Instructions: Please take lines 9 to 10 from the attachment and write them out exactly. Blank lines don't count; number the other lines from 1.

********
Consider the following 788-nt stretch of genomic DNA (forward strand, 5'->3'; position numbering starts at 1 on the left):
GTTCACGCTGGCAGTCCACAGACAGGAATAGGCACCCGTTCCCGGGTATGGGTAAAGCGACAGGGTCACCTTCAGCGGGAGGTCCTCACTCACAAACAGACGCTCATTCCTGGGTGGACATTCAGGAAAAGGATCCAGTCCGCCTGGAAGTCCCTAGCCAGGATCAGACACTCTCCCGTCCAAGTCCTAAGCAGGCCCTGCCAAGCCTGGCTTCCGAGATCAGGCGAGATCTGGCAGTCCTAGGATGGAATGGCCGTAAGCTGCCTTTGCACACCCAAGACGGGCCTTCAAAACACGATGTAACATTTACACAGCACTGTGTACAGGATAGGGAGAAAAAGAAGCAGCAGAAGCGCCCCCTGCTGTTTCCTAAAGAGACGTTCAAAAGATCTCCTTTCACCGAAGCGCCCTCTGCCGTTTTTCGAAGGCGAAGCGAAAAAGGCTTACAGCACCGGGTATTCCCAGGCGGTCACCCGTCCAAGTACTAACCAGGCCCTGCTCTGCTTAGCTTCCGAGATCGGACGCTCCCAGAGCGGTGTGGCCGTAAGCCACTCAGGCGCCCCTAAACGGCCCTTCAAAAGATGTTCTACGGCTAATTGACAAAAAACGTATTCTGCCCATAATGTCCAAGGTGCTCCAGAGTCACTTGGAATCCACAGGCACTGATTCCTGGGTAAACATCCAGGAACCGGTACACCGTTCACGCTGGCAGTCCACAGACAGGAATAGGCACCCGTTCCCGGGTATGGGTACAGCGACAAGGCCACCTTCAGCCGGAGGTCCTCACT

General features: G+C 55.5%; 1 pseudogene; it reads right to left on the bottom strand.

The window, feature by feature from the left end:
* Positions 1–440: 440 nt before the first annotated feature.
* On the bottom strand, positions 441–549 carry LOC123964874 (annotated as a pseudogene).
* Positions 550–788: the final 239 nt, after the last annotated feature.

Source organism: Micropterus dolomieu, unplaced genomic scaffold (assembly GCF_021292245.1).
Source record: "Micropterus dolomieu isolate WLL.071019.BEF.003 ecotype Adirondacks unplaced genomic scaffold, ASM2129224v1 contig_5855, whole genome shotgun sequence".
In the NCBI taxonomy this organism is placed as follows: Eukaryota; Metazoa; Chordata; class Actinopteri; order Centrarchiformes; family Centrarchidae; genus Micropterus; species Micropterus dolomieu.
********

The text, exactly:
Source record: "Micropterus dolomieu isolate WLL.071019.BEF.003 ecotype Adirondacks unplaced genomic scaffold, ASM2129224v1 contig_5855, whole genome shotgun sequence".
In the NCBI taxonomy this organism is placed as follows: Eukaryota; Metazoa; Chordata; class Actinopteri; order Centrarchiformes; family Centrarchidae; genus Micropterus; species Micropterus dolomieu.